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Izneo : a challenger aiming at the largest offer

« The greater choice of digital comics »: this is what Izneo, result of an alliance between twelve French and Belgian publishers belonging to the group Media Participations[+] NoteFrench-Belgian group dealing with both book publishing and distribution.X [7]. Izneo appeared one year after the first big initiative AveComics with a legal pay-offer made of approximately 600 albums, in May 2010. Entering Summer 2011, the platform already had made it up to 2300 titles (which is more than what AveComics had achieved entering Summer 2013) and continued getting bigger ever since. Izneo´s big success was to overpass 3000 titles at the beginning of 2013 having no more than 25 partners. The ratio catalogue / number of publishers is clearly more « profitable » in the Izneo case, in comparison to AveComics.
 
 
 
Despite of its great performance, Izneo had to face two important withdrawals at the beginning of 2012. After two years of collaboration, the Delcourt group (including the publishers Delcourt, Soleil and Tonkam) decided to entrust Hachette Livre with the management of its digital titles, Hachette already being responsible for the diffusion of the physical versions. Delcourt argued it was looking for « coherence in the work done in both areas: synchronised release dates, harmonised data bases ». It didn't take long to see Glénat, another prolific comic book publisher, imitate Delcourt, speaking of « intern strategic choices ». In definitive, Glénat and Delcourt have the same argumentation. Glénat also choosed to join Numilog, the online library which Hachette managed during a while before retroceding it, in April 2012, to its founder and CEO, Denis Zwirn. Hachette justified this operation explaining that Numilog had to gain more independence and to be open to all possible publishers. Numilog's first online comics offer was released at the beginning of 2013, right for the 40th Angoulême Festival. With Numilog, users are given one and only option: titles are only to be bought (streaming being excluded) as units (there is no kind of package or subscription at all).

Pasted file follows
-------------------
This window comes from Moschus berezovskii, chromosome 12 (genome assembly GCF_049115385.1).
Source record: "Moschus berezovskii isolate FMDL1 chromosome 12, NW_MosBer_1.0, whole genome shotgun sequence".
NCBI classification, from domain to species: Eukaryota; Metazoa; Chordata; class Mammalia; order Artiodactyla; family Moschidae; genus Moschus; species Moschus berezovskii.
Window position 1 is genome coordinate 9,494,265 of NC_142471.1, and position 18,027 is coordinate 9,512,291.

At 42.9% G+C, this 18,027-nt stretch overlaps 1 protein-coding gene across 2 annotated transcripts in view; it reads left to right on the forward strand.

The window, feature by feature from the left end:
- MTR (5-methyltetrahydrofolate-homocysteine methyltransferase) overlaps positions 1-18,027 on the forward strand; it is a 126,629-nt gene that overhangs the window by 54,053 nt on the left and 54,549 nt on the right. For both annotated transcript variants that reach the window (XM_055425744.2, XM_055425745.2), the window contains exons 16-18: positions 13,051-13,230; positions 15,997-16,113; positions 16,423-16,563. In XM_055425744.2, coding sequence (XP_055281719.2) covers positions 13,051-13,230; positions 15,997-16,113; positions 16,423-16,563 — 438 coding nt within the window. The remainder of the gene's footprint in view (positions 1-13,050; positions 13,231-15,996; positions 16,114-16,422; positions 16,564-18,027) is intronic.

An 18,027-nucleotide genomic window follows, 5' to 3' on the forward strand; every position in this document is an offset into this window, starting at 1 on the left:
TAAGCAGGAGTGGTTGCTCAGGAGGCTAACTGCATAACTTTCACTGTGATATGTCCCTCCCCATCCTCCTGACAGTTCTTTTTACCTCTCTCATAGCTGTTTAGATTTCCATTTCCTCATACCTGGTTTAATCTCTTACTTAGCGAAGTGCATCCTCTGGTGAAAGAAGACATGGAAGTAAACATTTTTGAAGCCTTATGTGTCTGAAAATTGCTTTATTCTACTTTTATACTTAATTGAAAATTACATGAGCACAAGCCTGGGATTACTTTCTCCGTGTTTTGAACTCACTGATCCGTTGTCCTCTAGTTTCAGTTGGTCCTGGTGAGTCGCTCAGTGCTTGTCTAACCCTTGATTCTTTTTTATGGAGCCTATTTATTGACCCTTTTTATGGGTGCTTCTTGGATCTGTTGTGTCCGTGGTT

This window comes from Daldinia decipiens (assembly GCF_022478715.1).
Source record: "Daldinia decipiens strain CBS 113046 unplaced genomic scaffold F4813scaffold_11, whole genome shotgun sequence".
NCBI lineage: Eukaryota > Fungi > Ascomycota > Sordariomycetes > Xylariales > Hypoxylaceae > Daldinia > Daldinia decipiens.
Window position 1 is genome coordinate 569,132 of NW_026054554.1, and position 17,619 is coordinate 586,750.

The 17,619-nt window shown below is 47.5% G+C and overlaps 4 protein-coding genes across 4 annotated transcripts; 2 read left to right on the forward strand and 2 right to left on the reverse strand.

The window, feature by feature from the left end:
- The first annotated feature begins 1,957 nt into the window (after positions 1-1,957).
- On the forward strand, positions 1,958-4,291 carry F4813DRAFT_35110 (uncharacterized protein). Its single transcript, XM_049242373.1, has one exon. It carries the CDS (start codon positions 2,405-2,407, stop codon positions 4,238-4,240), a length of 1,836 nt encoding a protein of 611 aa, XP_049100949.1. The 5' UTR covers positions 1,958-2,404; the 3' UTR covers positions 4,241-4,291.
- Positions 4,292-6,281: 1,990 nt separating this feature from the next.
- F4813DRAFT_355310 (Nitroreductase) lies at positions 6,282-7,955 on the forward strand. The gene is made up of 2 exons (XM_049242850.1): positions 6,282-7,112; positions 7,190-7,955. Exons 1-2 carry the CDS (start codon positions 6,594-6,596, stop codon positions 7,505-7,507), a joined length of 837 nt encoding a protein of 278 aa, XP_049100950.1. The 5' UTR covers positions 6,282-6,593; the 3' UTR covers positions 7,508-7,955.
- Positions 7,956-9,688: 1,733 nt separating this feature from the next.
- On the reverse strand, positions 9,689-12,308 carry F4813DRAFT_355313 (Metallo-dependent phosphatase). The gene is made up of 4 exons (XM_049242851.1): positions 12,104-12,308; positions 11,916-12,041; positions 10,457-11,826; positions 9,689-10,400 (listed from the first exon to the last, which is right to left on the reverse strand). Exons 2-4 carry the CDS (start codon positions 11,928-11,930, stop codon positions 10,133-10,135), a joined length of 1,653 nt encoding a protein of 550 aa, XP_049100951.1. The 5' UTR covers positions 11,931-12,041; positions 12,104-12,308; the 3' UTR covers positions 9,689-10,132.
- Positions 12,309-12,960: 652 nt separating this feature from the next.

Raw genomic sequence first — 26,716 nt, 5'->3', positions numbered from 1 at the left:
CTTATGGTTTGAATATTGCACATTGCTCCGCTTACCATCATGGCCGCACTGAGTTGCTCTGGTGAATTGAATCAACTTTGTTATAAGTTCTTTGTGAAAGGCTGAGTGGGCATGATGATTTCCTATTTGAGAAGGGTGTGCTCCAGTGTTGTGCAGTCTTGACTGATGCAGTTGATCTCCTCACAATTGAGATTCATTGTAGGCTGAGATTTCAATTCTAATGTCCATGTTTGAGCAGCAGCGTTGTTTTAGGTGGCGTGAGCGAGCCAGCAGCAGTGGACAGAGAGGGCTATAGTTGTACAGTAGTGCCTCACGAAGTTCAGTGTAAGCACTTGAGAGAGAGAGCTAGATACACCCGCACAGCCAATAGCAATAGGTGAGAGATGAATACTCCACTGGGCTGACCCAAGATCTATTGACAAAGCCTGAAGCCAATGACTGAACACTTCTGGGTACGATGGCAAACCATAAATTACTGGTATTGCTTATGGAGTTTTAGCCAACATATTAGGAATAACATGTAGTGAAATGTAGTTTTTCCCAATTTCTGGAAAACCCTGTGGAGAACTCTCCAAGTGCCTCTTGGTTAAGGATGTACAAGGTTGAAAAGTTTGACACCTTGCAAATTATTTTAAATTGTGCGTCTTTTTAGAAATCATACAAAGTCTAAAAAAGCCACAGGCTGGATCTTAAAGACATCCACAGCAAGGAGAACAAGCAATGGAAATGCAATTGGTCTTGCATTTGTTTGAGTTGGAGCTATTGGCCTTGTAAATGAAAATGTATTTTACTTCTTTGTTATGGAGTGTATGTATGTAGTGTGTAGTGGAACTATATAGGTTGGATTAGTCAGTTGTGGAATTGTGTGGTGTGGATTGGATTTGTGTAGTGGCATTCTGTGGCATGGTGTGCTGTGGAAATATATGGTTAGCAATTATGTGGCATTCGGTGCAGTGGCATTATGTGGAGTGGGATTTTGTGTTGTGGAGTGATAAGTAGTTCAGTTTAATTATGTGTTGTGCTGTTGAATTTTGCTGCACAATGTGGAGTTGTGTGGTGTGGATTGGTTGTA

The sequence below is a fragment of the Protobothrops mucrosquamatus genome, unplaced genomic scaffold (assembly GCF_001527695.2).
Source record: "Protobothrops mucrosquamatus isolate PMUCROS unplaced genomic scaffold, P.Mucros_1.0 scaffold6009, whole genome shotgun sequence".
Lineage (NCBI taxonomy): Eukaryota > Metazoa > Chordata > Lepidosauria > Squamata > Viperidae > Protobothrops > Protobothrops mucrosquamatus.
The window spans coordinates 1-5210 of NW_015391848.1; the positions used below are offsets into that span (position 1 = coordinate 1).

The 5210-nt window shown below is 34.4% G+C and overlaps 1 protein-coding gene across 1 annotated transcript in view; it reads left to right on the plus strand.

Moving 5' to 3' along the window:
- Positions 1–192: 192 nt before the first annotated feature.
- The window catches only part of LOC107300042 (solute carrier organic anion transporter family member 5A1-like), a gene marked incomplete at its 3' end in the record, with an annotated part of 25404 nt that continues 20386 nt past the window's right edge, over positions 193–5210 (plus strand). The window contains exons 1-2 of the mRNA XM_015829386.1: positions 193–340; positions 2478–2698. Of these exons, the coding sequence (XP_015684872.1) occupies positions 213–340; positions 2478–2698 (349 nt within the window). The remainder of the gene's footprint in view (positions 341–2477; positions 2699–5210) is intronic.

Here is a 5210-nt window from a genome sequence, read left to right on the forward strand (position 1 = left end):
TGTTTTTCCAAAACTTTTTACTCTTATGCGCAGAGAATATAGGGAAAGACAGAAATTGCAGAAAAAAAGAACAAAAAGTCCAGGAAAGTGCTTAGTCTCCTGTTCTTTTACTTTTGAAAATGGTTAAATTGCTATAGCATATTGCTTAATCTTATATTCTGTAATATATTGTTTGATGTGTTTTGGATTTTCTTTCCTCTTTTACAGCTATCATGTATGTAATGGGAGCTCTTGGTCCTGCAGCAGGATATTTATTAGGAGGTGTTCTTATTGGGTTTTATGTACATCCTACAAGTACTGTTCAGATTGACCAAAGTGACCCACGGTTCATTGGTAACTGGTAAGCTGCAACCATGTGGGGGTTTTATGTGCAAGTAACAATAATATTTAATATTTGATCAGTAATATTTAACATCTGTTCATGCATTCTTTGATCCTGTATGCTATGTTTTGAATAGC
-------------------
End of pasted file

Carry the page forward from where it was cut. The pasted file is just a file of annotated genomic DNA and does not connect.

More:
Glénat also opened its catalogue to Apple's iBookstore with the purpose to reinforce the single-unit-buy logic. Izneo does propose to buy comics as single units, but it made global subscriptions its real priority: the « abo BD » option (literally « comic subscription ») offers 15 comic books to read (with a delay of 10 days for each title to be read), at the price of 9,90 euros per month, the user being free to choose any comic in the whole catalogue. Many publishers think this solution is hiding a potential loss of income that shouldn't be underestimated, if compared with what can bring comics proposed unit by unit, no matter if the option is selling or streaming.
 
At the end, the French-Belgian book specialist didn't seem to suffer so much from the withdrawal of his two big partners, if we consider that its turnover tripled in 2012 compared to 2011, reaching 1 million euros, thanks to 200 000 downloads through its platform and its mobile apps. With Les Humanoïdes Associés joining Izneo, during Spring 2012, and thanks to the trust of others like Dargaud, Dupuis, Le Lombard, Casterman or Futuropolis, the lost of Delcourt and Glénat could be compensated in a certain way and made it possible for Izneo to maintain its reputation.
 
Amélie Rétorré, Izneo´s head of development, has great expectations for the on-going year and hopes the platform will be able to triple its turnover once again. The challenge doesn't seem impossible, since Izneo is taking advantage on a field where French-speaking comic book publishers still are quite absent: at the beginning of 2013, the platform opened a new section on its site, dedicated to mangas.